New U president Eric Kaler's first full week began with a very full day of interviews, students, and of course Goldy the Gopher.
It was just after 6 a.m., Goldy Gopher was yawning and Eric Kaler was on his first cup of coffee. But already, on the first busy day of what promises to be a packed presidency, the University of Minnesota's new leader was handling tough questions. Live on TV.
"How does the state shutdown affect you, and at what point do you guys start panicking?" "Your salary: In light of the increases in tuition and layoffs, is that the message you want to send?" "Two schools here ... are considering privatizing. Talk about why and how far along those plans are."
Ten minutes later, a marching band quintet performed the rouser, Kaler accepted a Goldy bobblehead and the group posed for pictures.
Switches from policy to ceremony and back again will define Kaler's life as the president of the $3.7 billion, five-campus university system. So it was only fitting that his first full week of work began Tuesday with a compressed version of that new life.
At a staff reception in Morrill Hall, discussion of graduation rates turned to chitchat about parades. At lunch with a carefully selected set of students, talk of the Mall of America moved to ideas on improving graduate education.
Kaler, 54, addressed the policy questions with the brief, matter-of-fact manner that hints at his decades as a chemical engineer and distinguishes him from his predecessor, Robert Bruininks, whose lengthy responses revealed an educational psychologist. But throughout the day, Kaler's wit and ease surfaced, as well.
Upon receiving the bobblehead, the U alumnus grabbed Goldy for a hug: "Come here, big guy."
Making Morrill Hall home
When the TV crews and marching band left, Kaler and his chief of staff, Amy Phenix, climbed the muggy stairwell to Kaler's office in Morrill Hall.
A few days ago, his table had been covered by dozens of ceramic, stained glass and crystal chickens from his nearly two decades at the University of Delaware, where the mascot is the fighting blue hen. By Tuesday, all but a handful of hens had disappeared. One of them sat by a lone seawolf, from Kaler's time as provost at Stony Brook University in New York. Kaler placed his new Goldy on the windowsill beside them. He joked with staff.
"That was a lot of rouser for 6:30 in the morning."
"We need a volunteer in charge of keeping plants alive."
"Hey! I have 33 unscheduled minutes. We should have brought some playing cards."
Kaler's bookshelves display volumes that address science, governance, research. Among them: "Faculty Diversity," "The Joy of Science" and "Methods of Theoretical Physics," parts one and two.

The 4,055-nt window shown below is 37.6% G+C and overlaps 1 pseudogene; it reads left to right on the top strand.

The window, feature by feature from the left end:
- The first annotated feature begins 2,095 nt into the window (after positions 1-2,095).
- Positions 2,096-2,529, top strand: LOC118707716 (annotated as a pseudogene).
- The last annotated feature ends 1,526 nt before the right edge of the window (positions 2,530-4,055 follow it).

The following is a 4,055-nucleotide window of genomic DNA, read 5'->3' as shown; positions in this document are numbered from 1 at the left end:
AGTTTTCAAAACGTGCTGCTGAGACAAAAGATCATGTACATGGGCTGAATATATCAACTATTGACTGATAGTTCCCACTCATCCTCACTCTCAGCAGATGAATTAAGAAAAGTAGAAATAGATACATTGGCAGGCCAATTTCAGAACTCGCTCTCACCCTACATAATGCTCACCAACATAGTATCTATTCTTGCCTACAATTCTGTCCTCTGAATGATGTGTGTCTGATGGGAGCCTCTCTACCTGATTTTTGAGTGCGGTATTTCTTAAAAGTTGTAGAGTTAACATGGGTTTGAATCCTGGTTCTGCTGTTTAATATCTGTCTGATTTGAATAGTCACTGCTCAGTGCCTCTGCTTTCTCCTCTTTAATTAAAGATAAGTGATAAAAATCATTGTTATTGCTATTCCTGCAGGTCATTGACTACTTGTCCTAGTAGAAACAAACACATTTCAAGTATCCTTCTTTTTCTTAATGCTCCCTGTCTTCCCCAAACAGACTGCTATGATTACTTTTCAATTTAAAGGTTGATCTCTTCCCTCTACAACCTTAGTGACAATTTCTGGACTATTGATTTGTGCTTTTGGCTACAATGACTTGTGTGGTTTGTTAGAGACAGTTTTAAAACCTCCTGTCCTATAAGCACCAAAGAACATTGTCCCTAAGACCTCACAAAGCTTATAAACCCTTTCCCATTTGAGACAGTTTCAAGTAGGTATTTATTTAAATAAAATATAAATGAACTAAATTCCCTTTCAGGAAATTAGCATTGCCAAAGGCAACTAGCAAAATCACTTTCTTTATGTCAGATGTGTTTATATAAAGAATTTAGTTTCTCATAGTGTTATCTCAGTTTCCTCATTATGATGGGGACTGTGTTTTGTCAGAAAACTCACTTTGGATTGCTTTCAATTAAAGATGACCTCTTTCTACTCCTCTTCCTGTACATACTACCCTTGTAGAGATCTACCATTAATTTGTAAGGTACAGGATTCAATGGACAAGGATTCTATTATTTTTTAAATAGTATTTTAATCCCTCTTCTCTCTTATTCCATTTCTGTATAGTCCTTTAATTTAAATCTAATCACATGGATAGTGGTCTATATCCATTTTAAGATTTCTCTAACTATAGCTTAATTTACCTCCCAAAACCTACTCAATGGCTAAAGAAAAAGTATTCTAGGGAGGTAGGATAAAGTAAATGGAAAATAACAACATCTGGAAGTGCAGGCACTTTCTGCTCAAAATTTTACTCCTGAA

An entire shelf is dedicated, chronologically, to the theses of the 37 master's and Ph.D. students he has advised. With little hesitation, he lists what they're up to now. "This guy is one of the best," he says of a thick, blue volume. "He is just finishing his post-doc at MIT." Many hold professorships now. Several work at Procter & Gamble. One pair ended up married, with "terrific, beautiful kids." One passed away a few years ago, he said, his voice softening.
"They're like my children," Kaler said. "I'm very proud of all of them."
The first book on that shelf is Kaler's own -- the Ph.D. thesis he completed at the University of Minnesota in 1982. The abstract says the work includes studies of "microemulsions, vesicles and mixed micelles formed by ionic surfactants or surfactant mixtures."
He dedicated the thesis to his wife, Karen, and his parents.
An inside, outside voice
Just before noon, a group of students got their instructions from U communications staff for the casual lunch and conversation they were about to have with the new president of their university. If it's possible to be casual with four cameras trained on you.
Kaler joked about the fuss. "I feel like I'm at a wedding," he told one student. "People photographing me, music playing."
The dozen students -- many of them student leaders -- filled a couple of tables on Northrop Mall. Over brats and potato chips, the group talked about dogs, having children and using athletics to bring people to campus.
When Kaler asked them for changes they'd like to see, Mandy Stahre did not hesitate.
The Ph.D. candidate in epidemiology listed the policy changes that would make it easier for graduate students to graduate.
Afterward, Stahre said she liked Kaler's style: professorial, almost like an older, wiser grad student.
"I think he gets it because he's been internal here," she said. "But then, he's also been outside and in other university systems to see what works and what doesn't work."
She turned toward where Kaler had been just a moment ago. But he was already on to his next appointment.
Jenna Ross • 612-673-7168